Providing master trainers/teacher educators with the freedom and flexibility to select the materials they use when they train their teachers so that they can ensure it meets teachers’ needs within the context and, therefore, makes the training more effective, is our ultimate goal. However, in the Indian context, where trainers and teachers in the government sector are on the whole unfamiliar with how interactive pedagogical approaches look and feel in practice, having had little or no practical training, and where the concept of autonomous or experiential learning is relatively new, we have found it better to start with relatively prescriptive approaches that focus on building trainers’ and teachers’ techniques first. In parallel, they are provided with plenty of opportunities to discuss and reflect upon real problems and solutions. This scaffolding builds confidence and engagement in the early stages and prepares them for the increasing level of challenge as the project progresses.
The master trainer or teacher educator is provided with a number of resources to use in their own training programmes for teachers: a teachers’ workbook, a set of training notes, a teachers’ journal, a portfolio and supplementary resources such as a grammar self-study book or a DVD of teachers teaching English in India. However, because the reconstruction of knowledge is important in ensuring deeper understanding, we encourage master trainers and teacher educators to work together to plan their training sessions and ensure they are confident that the activities are relevant and meaningful for their teachers. In Tamil Nadu, groups of teacher educators were brought together by the state government for several days in advance of the training to do this. In Assam, groups of master trainers piloted the materials with a sample group of teachers first, and then recommended changes and improvements to both the materials and the notes before the wider roll out of courses across the state. In Bihar, initial training included co-conducting of the first day of training for teachers with British Council Training Consultants, and, depending on their confidence and aptitude as trainers, the British Council trainer would withdraw into a monitoring role or continue more direct support over the course of a three-day programme. As new resources were developed specifically tailored to the local context, teacher educators were actively involved in initial generation of ideas for content, delivery of pilot materials and in-the-field feedback on their applicability to the local teaching context, as well as their suitability in terms of their own ability to use the content effectively with teachers.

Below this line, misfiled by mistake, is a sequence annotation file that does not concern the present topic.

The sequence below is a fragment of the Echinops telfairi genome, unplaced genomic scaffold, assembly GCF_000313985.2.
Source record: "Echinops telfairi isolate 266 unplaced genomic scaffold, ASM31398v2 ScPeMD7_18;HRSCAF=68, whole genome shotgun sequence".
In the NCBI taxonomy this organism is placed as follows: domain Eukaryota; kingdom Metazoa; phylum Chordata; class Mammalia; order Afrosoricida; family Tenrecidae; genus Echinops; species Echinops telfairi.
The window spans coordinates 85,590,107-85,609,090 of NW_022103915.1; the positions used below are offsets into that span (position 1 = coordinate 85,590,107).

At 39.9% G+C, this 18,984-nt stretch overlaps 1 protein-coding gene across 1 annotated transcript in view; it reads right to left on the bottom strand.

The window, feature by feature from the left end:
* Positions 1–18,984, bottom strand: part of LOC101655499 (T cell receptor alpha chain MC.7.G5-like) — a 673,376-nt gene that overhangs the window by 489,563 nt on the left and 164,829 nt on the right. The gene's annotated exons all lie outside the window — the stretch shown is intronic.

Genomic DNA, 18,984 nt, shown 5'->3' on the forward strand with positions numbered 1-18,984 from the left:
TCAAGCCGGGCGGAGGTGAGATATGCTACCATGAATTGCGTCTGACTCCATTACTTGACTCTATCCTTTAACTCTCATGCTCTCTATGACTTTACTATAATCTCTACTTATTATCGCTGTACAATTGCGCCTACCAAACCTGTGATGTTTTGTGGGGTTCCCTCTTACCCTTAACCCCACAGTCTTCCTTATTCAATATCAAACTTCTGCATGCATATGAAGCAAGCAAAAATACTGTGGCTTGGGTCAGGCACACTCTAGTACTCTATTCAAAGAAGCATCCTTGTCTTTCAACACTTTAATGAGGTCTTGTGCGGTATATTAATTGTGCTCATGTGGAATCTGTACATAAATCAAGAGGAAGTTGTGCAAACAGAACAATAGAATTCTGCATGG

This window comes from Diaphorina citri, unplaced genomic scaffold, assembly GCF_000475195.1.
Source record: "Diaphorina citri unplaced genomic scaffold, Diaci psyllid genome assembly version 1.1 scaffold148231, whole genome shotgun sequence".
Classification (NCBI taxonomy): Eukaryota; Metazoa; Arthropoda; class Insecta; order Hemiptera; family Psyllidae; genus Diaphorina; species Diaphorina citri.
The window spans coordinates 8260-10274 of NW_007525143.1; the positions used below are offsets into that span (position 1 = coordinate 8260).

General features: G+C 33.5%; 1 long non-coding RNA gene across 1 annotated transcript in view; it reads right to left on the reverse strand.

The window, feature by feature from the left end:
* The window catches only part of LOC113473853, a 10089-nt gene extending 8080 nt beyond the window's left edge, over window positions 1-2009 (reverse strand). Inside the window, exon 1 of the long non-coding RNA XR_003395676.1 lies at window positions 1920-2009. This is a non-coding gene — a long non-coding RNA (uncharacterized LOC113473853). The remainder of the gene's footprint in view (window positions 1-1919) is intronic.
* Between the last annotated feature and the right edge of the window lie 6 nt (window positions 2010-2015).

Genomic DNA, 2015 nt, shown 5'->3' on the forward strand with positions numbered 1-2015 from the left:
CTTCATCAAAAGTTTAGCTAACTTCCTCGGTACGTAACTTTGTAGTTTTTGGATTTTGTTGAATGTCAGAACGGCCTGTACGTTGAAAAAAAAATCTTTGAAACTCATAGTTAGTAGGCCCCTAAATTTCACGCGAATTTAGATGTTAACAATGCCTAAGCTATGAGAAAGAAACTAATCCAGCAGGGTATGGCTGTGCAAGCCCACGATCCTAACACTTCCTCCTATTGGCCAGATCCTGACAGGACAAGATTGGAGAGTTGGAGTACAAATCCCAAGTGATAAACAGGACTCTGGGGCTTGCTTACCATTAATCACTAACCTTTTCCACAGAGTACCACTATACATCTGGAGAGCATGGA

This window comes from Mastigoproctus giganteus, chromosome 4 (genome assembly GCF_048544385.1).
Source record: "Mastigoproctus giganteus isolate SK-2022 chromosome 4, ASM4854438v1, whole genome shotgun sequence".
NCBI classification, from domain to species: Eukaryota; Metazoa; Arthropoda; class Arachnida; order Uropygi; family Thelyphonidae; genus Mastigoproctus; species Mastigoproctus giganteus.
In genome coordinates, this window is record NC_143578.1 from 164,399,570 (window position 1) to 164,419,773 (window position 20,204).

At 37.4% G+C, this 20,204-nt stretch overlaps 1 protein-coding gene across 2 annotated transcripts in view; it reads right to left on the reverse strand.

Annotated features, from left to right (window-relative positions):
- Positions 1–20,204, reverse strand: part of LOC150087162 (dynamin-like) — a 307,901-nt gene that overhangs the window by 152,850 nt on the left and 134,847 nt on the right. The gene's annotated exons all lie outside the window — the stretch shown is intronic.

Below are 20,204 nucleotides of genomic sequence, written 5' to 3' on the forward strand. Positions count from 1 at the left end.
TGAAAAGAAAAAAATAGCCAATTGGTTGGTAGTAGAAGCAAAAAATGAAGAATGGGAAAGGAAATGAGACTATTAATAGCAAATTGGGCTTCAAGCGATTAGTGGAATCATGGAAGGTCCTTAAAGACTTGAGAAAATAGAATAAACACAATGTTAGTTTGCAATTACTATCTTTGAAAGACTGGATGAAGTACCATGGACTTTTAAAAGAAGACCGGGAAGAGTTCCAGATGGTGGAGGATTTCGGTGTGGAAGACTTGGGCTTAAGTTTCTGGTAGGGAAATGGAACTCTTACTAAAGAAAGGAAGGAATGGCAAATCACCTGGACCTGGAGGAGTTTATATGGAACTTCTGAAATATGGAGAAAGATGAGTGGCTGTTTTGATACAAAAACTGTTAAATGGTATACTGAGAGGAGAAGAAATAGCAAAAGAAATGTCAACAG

In all projects, we endeavour to provide time for master trainers/teacher educators to practise newly gained teaching techniques and skills in the classroom with their students before they train other teachers. We have found these approaches to be successful in helping trainers to internalise key training messages, which enhances their own confidence and credibility in the training room, and enables them to reflect upon and share their experiences when responding to teachers’ problems.
| Continuing professional development in action
Published on Aug 29, 2014
Published on Aug 29, 2014
The publication, edited by David Hayes offers global perspectives on the Continuing Professional Development (CPD) of English language teach...